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Home Team News Home / News / Creating a Drug-Free World for Youth and the Global Community  
Published: 03 Nov 2017 09:45AM (Singapore)
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Creating a Drug-Free World for Youth and the Global Community
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Reducing drug abuse among young people and achieving a global drug-free society were some of the topics discussed at the second Asia Pacific Forum Against Drugs (APFAD) on 26 October 2017.
 
By Jaiesh Sachi
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Reducing Drug Use Among Youth

For the past 20 years, the Icelandic Centre of Social Research (ICSRA) has worked with the community to encourage youth to spend their time on meaningful activities instead of using drugs. To accomplish this, Icelandic parents are encouraged to spend more time with their children. Icelandic schools also provide more extra-curricular activities to keep students occupied after school.

Mr Jon Sigfusson
Mr Jon Sigfusson, Director of the Icelandic Centre of Social Research and Analysis, spoke about Iceland’s successful mobilisation of its community to address youth drug abuse. PHOTO: Olivier Lee

“Rather than just telling them [Icelandic youths] about the negative effects of drugs, we believe in providing young people with nurturing and vibrant environments to ensure that they never feel that they need drugs to have fun,” said Mr Jon Sigfusson, Director of ICSRA.

Iceland’s strategy of involving parents in the fight against drug abuse parallels efforts by Singapore’s National Council Against Drug Abuse (NCADA) and the Central Narcotics Bureau (CNB). According to the 2015/2016 NCADA Youth Perception Survey, over 92% of respondents were deterred from abusing drugs after having a conversation with their parents about drug abuse.

This suggest that parental influence is an effective tool to deter youth drug abuse in Singapore. CNB has thus produced a parents’ handbook in 2017 to help parents broach the topic of drug abuse with their children.

Combating the Normalisation of Drug Culture

Forum participants also learnt about the effects associated with the legalisation of cannabis in Colorado and throughout the US. According to Dr Kevin Sabet, 38, Director of the Drug Policy Institute at the University of Florida, the change has brought about a rise in the number of road accidents as well as related health issues.

Noting how Colorado has become the state with the highest rate of youth cannabis use since legalising recreational marijuana in 2014, Dr Sabet shared that an increasing number of young people were hospitalised for cannabis-related medical emergencies.

Dr Kevin Sabet
Dr Kevin Sabet (centre) speaking about the aftermath of cannabis legalisation in Colorado and the wider US during the APFAD. PHOTO: Olivier Lee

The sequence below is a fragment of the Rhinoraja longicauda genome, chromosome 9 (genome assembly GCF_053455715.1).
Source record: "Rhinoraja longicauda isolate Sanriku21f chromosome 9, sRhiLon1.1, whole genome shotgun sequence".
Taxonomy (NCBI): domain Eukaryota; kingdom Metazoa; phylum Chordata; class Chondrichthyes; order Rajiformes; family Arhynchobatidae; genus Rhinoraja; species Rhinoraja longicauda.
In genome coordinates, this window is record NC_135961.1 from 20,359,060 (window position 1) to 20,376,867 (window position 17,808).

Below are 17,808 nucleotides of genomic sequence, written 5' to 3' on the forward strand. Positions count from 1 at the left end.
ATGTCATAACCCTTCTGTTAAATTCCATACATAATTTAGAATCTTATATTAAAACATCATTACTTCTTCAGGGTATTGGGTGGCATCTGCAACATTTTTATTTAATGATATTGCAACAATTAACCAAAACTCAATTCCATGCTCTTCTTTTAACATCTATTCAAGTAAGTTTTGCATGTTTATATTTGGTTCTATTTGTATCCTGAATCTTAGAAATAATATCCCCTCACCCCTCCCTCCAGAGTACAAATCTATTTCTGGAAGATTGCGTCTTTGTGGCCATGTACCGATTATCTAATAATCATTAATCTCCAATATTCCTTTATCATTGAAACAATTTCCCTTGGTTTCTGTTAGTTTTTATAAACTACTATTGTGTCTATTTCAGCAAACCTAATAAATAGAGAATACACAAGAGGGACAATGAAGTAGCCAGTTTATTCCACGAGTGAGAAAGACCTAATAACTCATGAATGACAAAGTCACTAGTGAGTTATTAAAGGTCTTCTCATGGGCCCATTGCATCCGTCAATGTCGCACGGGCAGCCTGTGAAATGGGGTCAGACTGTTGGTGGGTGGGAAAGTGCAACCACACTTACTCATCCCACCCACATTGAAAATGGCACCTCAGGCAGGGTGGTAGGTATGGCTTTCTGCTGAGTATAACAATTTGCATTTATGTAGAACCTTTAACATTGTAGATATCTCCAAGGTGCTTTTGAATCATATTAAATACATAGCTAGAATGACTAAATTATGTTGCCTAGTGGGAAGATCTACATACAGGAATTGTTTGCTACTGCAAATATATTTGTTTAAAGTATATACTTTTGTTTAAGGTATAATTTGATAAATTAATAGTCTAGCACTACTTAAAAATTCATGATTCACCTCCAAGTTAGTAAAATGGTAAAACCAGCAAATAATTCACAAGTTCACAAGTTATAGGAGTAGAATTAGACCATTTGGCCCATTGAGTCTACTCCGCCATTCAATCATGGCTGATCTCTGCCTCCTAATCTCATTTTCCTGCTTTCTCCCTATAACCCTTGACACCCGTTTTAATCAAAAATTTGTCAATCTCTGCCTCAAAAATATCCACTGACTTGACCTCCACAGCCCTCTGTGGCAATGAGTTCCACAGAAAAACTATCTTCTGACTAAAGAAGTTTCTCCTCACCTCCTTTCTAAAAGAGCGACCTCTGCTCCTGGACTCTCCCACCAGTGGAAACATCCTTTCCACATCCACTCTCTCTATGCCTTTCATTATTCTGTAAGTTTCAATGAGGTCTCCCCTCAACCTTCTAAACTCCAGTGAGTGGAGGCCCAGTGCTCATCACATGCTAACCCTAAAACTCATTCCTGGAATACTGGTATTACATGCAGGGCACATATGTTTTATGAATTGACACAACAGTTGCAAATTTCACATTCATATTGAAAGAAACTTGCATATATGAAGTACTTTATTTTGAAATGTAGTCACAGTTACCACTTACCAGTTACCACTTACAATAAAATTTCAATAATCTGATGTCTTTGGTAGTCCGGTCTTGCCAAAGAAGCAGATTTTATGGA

“There are new industries in the US that are producing cannabis products in the form of cookies and candies that make it attractive to children,” said Dr Sabet.

Dr Sabet emphasised that drugs can destroy the lives of youth and adults across all political and socio-economic lines and warned against the increasing normalisation of the drug culture.

“Drugs like cannabis impair concentration and can cause you to drop out of school, work and family commitments. We must continue to turn kids away from drugs and help them whenever they start to show signs of drug addiction,” said Dr Sabet.

APFAD Participants
The APFAD drew together local and foreign delegates from government agencies, non-government organisations and civil society groups. PHOTO: Olivier Lee

In his speech at the APFAD, Minister for Home Affairs and Minister for Law Mr K Shanmugam stressed the need for governments and individuals to share their best strategies for tackling the worldwide drug situation. He also emphasised the need to galvanise public support for the anti-drug cause.

NCADA Chairman Mr Hawazi Daipi expressed similar sentiments, urging the global anti-drug movement to work in tandem and stand together against drug liberalisation.

“We hope that through platforms like APFAD, the unified anti-drug movement… can be resonant enough to counter the pro-drug lobby. The anti-drug community must work together as one to secure a safe drug-free environment for our children,” said Mr Hawazi.

About the APFAD

First held in 2015, the APFAD brings together brought together local and foreign delegates from government agencies, non-government organisations and civil society groups, to network and discuss how to better counter the continuing global calls for drug liberalisation and the lobbying of pro-drug groups.


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